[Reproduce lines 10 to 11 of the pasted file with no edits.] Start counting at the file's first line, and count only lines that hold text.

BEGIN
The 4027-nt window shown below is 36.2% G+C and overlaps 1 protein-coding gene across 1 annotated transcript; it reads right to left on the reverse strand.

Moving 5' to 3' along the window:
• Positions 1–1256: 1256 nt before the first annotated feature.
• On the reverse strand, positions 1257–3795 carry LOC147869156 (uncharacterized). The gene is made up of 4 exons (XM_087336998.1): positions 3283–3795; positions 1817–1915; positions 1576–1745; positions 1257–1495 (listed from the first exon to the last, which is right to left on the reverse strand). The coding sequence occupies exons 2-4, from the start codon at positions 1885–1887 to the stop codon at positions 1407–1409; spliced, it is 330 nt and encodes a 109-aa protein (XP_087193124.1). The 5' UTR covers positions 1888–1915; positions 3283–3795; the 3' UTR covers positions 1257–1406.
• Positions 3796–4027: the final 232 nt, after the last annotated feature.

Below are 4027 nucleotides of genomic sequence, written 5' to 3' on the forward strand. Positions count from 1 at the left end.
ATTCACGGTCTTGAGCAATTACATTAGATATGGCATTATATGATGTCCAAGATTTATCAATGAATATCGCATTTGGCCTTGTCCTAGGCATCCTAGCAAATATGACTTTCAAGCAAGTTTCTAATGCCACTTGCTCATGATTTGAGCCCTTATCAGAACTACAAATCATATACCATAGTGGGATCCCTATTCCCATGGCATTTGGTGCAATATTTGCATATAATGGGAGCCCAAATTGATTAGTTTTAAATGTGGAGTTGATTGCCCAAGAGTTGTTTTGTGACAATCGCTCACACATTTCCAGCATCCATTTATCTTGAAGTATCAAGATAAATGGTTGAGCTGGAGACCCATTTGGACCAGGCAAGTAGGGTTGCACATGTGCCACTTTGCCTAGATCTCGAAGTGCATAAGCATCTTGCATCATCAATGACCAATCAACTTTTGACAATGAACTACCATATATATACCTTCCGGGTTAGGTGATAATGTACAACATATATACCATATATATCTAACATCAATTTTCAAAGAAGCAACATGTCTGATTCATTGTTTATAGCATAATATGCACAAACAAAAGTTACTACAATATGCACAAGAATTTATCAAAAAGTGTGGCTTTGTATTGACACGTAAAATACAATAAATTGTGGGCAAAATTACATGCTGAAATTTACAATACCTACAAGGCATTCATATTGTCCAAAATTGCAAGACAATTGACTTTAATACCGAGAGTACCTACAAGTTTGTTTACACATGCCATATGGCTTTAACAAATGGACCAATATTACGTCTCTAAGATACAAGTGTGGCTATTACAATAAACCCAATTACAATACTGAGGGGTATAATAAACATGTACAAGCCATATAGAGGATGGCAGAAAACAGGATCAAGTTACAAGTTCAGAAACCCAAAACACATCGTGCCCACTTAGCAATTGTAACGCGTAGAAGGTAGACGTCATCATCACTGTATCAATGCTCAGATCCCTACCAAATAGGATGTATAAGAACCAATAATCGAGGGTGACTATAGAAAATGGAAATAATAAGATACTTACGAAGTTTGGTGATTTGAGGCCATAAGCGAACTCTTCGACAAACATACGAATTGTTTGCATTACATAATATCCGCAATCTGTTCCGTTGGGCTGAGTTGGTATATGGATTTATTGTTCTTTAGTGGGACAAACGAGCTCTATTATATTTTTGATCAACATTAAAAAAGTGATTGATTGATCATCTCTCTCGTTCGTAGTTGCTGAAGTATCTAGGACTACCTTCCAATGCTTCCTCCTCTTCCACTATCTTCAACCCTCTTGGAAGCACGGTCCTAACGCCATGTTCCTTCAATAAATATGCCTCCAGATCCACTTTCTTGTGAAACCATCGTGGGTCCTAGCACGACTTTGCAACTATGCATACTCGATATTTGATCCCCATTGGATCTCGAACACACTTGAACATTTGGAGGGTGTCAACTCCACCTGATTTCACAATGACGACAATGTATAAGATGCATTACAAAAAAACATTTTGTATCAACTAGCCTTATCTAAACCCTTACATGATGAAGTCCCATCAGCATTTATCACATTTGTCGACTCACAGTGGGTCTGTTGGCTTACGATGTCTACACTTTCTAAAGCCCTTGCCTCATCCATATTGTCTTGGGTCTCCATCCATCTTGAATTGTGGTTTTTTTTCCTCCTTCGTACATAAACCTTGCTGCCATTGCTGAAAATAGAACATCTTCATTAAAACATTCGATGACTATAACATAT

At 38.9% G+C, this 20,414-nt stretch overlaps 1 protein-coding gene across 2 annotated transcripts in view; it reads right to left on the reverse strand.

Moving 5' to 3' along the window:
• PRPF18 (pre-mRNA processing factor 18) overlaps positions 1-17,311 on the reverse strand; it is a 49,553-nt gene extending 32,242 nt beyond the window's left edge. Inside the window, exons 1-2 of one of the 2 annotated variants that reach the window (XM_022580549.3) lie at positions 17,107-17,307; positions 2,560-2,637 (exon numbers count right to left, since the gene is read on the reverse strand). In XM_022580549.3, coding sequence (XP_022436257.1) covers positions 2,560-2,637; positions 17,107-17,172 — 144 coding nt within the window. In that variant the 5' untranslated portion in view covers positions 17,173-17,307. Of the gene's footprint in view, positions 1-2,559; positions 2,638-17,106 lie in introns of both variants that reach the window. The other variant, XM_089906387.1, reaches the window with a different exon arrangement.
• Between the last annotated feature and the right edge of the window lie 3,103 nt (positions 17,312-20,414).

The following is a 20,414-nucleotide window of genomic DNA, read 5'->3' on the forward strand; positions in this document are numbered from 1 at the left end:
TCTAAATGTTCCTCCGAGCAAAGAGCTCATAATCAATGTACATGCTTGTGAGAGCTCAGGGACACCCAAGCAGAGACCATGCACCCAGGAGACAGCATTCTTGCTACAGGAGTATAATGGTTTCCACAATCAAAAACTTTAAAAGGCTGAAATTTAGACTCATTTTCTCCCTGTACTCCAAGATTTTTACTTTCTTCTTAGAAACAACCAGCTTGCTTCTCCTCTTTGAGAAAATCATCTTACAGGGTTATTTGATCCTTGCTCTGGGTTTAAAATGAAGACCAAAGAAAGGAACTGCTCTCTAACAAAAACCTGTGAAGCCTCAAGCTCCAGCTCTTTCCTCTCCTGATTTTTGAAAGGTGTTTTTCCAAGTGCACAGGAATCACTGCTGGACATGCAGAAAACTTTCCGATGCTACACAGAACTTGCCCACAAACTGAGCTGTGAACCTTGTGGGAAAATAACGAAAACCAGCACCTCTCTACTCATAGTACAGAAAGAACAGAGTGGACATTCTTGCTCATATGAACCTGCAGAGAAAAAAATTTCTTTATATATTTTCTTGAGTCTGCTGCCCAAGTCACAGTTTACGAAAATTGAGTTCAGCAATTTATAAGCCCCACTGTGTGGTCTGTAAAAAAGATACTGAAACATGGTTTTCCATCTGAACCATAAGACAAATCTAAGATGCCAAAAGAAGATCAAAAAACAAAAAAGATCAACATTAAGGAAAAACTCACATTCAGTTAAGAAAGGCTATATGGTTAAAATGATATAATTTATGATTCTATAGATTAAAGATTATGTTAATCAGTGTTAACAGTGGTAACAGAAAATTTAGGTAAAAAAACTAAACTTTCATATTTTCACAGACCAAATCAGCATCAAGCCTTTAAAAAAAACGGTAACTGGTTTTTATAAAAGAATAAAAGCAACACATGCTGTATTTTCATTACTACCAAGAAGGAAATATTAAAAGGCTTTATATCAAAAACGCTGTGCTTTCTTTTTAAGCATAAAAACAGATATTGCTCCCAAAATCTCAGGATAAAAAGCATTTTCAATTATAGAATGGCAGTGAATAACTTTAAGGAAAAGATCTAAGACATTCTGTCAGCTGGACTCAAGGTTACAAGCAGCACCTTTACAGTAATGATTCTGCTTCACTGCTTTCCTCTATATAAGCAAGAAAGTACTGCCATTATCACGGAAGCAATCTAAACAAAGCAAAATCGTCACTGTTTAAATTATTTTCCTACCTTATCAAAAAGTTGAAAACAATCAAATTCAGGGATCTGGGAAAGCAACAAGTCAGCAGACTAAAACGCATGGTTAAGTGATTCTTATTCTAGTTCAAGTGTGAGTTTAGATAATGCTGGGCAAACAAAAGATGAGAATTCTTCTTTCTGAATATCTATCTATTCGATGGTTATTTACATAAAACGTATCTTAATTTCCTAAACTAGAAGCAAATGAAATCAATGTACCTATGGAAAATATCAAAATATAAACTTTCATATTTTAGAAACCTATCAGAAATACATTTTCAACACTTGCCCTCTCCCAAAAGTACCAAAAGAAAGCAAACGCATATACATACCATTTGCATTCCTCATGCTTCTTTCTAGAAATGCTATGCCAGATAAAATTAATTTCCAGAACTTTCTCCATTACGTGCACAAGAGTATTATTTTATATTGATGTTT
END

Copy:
• PRPF18 (pre-mRNA processing factor 18) overlaps positions 1-17,311 on the reverse strand; it is a 49,553-nt gene extending 32,242 nt beyond the window's left edge. Inside the window, exons 1-2 of one of the 2 annotated variants that reach the window (XM_022580549.3) lie at positions 17,107-17,307; positions 2,560-2,637 (exon numbers count right to left, since the gene is read on the reverse strand). In XM_022580549.3, coding sequence (XP_022436257.1) covers positions 2,560-2,637; positions 17,107-17,172 — 144 coding nt within the window. In that variant the 5' untranslated portion in view covers positions 17,173-17,307. Of the gene's footprint in view, positions 1-2,559; positions 2,638-17,106 lie in introns of both variants that reach the window. The other variant, XM_089906387.1, reaches the window with a different exon arrangement.
• Between the last annotated feature and the right edge of the window lie 3,103 nt (positions 17,312-20,414).